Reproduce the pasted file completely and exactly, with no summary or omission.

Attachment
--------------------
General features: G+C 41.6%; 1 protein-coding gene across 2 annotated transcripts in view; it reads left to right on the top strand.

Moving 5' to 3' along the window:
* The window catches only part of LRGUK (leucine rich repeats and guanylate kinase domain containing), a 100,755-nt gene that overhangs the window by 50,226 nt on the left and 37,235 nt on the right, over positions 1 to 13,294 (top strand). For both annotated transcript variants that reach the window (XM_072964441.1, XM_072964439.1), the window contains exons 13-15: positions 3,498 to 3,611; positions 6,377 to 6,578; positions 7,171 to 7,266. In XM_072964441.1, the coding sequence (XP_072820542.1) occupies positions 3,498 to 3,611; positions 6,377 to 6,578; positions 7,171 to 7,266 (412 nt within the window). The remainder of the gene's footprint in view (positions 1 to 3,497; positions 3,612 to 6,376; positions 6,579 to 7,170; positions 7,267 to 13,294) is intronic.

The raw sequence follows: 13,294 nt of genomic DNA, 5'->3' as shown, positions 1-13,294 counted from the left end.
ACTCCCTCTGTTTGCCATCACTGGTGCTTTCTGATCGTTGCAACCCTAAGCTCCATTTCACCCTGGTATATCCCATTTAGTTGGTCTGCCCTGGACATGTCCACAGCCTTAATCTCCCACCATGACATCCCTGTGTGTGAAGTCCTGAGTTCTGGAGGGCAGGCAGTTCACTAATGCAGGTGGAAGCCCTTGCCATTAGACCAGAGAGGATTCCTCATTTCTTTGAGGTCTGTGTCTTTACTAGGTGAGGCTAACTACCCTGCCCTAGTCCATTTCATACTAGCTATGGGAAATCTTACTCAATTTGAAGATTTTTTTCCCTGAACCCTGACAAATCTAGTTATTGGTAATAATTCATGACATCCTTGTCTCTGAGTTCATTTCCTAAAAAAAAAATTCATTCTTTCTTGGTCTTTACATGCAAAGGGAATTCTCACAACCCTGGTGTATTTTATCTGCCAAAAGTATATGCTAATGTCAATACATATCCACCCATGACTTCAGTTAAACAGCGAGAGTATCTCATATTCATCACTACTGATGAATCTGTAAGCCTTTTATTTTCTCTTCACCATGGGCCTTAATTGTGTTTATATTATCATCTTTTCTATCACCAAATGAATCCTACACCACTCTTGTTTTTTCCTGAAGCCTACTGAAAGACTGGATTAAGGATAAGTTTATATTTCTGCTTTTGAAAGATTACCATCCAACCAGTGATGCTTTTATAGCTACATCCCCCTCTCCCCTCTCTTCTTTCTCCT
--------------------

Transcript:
General features: G+C 41.6%; 1 protein-coding gene across 2 annotated transcripts in view; it reads left to right on the top strand.

Moving 5' to 3' along the window:
* The window catches only part of LRGUK (leucine rich repeats and guanylate kinase domain containing), a 100,755-nt gene that overhangs the window by 50,226 nt on the left and 37,235 nt on the right, over positions 1 to 13,294 (top strand). For both annotated transcript variants that reach the window (XM_072964441.1, XM_072964439.1), the window contains exons 13-15: positions 3,498 to 3,611; positions 6,377 to 6,578; positions 7,171 to 7,266. In XM_072964441.1, the coding sequence (XP_072820542.1) occupies positions 3,498 to 3,611; positions 6,377 to 6,578; positions 7,171 to 7,266 (412 nt within the window). The remainder of the gene's footprint in view (positions 1 to 3,497; positions 3,612 to 6,376; positions 6,579 to 7,170; positions 7,267 to 13,294) is intronic.

The raw sequence follows: 13,294 nt of genomic DNA, 5'->3' as shown, positions 1-13,294 counted from the left end.
ACTCCCTCTGTTTGCCATCACTGGTGCTTTCTGATCGTTGCAACCCTAAGCTCCATTTCACCCTGGTATATCCCATTTAGTTGGTCTGCCCTGGACATGTCCACAGCCTTAATCTCCCACCATGACATCCCTGTGTGTGAAGTCCTGAGTTCTGGAGGGCAGGCAGTTCACTAATGCAGGTGGAAGCCCTTGCCATTAGACCAGAGAGGATTCCTCATTTCTTTGAGGTCTGTGTCTTTACTAGGTGAGGCTAACTACCCTGCCCTAGTCCATTTCATACTAGCTATGGGAAATCTTACTCAATTTGAAGATTTTTTTCCCTGAACCCTGACAAATCTAGTTATTGGTAATAATTCATGACATCCTTGTCTCTGAGTTCATTTCCTAAAAAAAAAATTCATTCTTTCTTGGTCTTTACATGCAAAGGGAATTCTCACAACCCTGGTGTATTTTATCTGCCAAAAGTATATGCTAATGTCAATACATATCCACCCATGACTTCAGTTAAACAGCGAGAGTATCTCATATTCATCACTACTGATGAATCTGTAAGCCTTTTATTTTCTCTTCACCATGGGCCTTAATTGTGTTTATATTATCATCTTTTCTATCACCAAATGAATCCTACACCACTCTTGTTTTTTCCTGAAGCCTACTGAAAGACTGGATTAAGGATAAGTTTATATTTCTGCTTTTGAAAGATTACCATCCAACCAGTGATGCTTTTATAGCTACATCCCCCTCTCCCCTCTCTTCTTTCTCCT